Dan & Laurie did get in last night, just at dark. Dan ran the snow blower so there is now room for us to park in the driveway.
But this morning we find another 6 inches has fallen overnight so he runs it again. Itís 28 degrees so, not too cold.
As I get underway I discover that the plow has cleared a center path but itís barely wide enough for cars to pass. Lucky for us there is hardly any traffic. But Rickís car is stuck in a snowbank near the ranger residence entrance. He leaves it there because heís on company time anyway and asks us to help him with it later.
There is nothing in Lamar so I go on to Slough. I set up in the lot because wolves are already in view. I have Larry & Linda on one side and Jeff M on the other.
I am so happy to have wolves the day that Laurie & Dan are back. Itís the Junctions. I first see them coming out of the horizontal forest, heading west towards the bottom of the diagonal forest. They disappear behind those trees a while but then emerge on the rocky knob in front of it. They continue past the crescent rock and into the old den area.
They pass the eastern trees and then 969 goes right to the sage den and then Ė disappears inside! Hah!
The rest of them pay a visit to the sage den, some mark it, and at least one black also goes inside. They them meander around the area, traipsing up to the bow log and the natal den, sniffing all over.
They start to climb up the cliff above the den. I think weíll have them in view a good long time but somehow they disappear. We all search for them, panning left and right and all around.
I hear coyotes howling and I find a herd of elk far to the west on that snow slope where Calvin found the Prospects yesterday. But the wolves elude us.
I notice the sky to the west is still dark. It looks like the snow is not yet finished with us.
Most of us head west. Steve and Robin get to Elk Creek first and he finds the Prospects from there. I find room to park at the upper lot and walk down. Luckily I am in time to see them because they are moving quickly across the slope.
I see 4 grays, one collared (964M). There is some charming romping play from the yearling (probably the only remaining pup from the litter that people watched during May & early June at Slough this past spring). Rick and Steve believe the other two are adults.
They travel across the high bare ridge with a few stops to sniff here and there. But they quickly go out of sight. They seem so carefree up there heading off to their next adventure.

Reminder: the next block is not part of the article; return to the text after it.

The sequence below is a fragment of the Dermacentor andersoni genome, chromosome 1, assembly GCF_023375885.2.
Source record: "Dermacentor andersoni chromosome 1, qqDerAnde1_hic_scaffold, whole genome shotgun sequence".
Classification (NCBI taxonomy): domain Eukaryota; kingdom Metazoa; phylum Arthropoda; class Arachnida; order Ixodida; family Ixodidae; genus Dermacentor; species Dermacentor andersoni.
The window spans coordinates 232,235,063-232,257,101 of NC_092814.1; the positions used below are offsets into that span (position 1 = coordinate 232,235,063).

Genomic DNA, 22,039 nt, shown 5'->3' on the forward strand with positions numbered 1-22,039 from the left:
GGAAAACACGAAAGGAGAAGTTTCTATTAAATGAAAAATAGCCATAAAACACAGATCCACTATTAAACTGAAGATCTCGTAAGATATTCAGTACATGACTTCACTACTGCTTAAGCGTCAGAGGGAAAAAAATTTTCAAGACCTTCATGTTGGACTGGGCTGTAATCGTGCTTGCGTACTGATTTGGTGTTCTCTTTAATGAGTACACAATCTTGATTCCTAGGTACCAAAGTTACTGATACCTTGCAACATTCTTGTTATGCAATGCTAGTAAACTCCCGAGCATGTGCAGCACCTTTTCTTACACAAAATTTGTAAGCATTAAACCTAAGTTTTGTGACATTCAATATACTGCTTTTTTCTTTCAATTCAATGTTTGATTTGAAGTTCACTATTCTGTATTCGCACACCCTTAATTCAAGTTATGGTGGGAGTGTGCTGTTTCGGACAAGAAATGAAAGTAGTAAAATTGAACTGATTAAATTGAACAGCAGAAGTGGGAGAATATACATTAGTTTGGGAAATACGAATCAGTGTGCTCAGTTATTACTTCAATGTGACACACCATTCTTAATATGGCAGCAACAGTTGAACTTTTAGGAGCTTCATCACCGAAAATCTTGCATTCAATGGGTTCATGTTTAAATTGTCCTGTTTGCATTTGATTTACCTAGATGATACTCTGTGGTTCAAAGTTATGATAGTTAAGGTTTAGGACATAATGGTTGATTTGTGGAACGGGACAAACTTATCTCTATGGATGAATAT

Next we move west and gather again at Hellroaring, hoping to see some 8 Mile wolves but they do not appear today. All the Christmas wolf-watching crowd is in this pullout, passing out food, just like old times. It reminds us all of our dear Richard. Boy, do we miss him.
Then a few flakes start to fall and although we have nothing in view, we know we will soon have more snow than this to contend with.
So, those of us who live east decide to head back that way. Near the Hellroaring trailhead, I have to swerve to avoid a grouse in the road. Silly thing.
Driving is fine on the Blacktail but once we get into Little America, the flat light makes it really hard to drive! You canít gauge any depth and you have to guess where the edge of the road is. I get advice later from Calvin who tells me to get yellow tinted sunglasses to help with that.
Rick alerts us via radio of a report of an avalanche in Icebox canyon blocking the road. He says the plow is already there, trying to clear the road.
As I am approaching Picnic, itís clear from the cars and people that there are otters in view. I stop in the lot and see them through my binoculars. But I donít want to stop too long. The snow falls more thickly and itís clear we are in for a serious snowfall. Itís not a problem with my car. The Outback handles the snow just fine, but when itís accumulating so fast, I donít trust any other drivers. Each time I see a car approaching in the other lane, I slow down to nearly a stop to make sure they get past me ok.
At Round Prairie, the snow volume seems to double. Itís as if the plow has not been through here at all. And maybe thatís true; itís probably stuck clearing the avalanche. But still I notice two moose through the thickly falling snow.
I am last in line in a caravan, behind Rick, Kara, Laurie & Dan. I am quite relieved when I get through all of ice-box canyon: the avalanche is actually well east of there, around the corner from Soda Butte Picnic. A large galump of snow has sunk down the north hillside onto the road. Itís narrow and woodsy here, and the creek is just a few feet from the road, so I can imagine it blocked the road pretty seriously for a while.
We wait in a line for about 15 minutes, while traffic from the east creeps through, then we get waved on by a flag man. I donít envy these guys their jobs!
When we get close to the Gate, we stop again to help Rick. Kara is amazing with her shovel and Rickís car is clear pretty quickly.
We are all safely back in Silver Gate before 2 and stay in for the rest of the day.
Today I saw: bison, coyotes, elk, 2 moose, 3 otters, 12 wolves (including all 8 Junctions: 969, 907, 996, 1047, 1048 plus three un-collared blacks) and 4 Prospects (964 plus 2 adults and one pup) and the spirits of Allison and Richard